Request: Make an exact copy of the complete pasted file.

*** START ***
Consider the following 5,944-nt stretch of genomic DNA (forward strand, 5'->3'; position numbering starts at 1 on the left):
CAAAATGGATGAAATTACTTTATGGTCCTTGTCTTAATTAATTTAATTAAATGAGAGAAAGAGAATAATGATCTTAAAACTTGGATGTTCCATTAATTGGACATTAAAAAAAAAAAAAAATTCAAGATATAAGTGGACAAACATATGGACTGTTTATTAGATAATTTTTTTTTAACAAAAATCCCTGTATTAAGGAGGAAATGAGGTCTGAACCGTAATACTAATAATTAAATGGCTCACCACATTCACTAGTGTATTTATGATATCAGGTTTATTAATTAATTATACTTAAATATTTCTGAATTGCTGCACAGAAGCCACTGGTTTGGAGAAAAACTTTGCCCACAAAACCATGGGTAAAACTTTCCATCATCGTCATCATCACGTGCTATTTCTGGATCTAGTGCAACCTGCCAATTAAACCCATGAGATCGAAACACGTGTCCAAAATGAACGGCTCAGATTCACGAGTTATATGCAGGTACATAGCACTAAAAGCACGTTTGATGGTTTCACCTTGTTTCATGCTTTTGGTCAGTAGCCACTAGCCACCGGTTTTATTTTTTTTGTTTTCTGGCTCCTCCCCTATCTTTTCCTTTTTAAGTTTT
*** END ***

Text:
Consider the following 5,944-nt stretch of genomic DNA (forward strand, 5'->3'; position numbering starts at 1 on the left):
CAAAATGGATGAAATTACTTTATGGTCCTTGTCTTAATTAATTTAATTAAATGAGAGAAAGAGAATAATGATCTTAAAACTTGGATGTTCCATTAATTGGACATTAAAAAAAAAAAAAAATTCAAGATATAAGTGGACAAACATATGGACTGTTTATTAGATAATTTTTTTTTAACAAAAATCCCTGTATTAAGGAGGAAATGAGGTCTGAACCGTAATACTAATAATTAAATGGCTCACCACATTCACTAGTGTATTTATGATATCAGGTTTATTAATTAATTATACTTAAATATTTCTGAATTGCTGCACAGAAGCCACTGGTTTGGAGAAAAACTTTGCCCACAAAACCATGGGTAAAACTTTCCATCATCGTCATCATCACGTGCTATTTCTGGATCTAGTGCAACCTGCCAATTAAACCCATGAGATCGAAACACGTGTCCAAAATGAACGGCTCAGATTCACGAGTTATATGCAGGTACATAGCACTAAAAGCACGTTTGATGGTTTCACCTTGTTTCATGCTTTTGGTCAGTAGCCACTAGCCACCGGTTTTATTTTTTTTGTTTTCTGGCTCCTCCCCTATCTTTTCCTTTTTAAGTTTT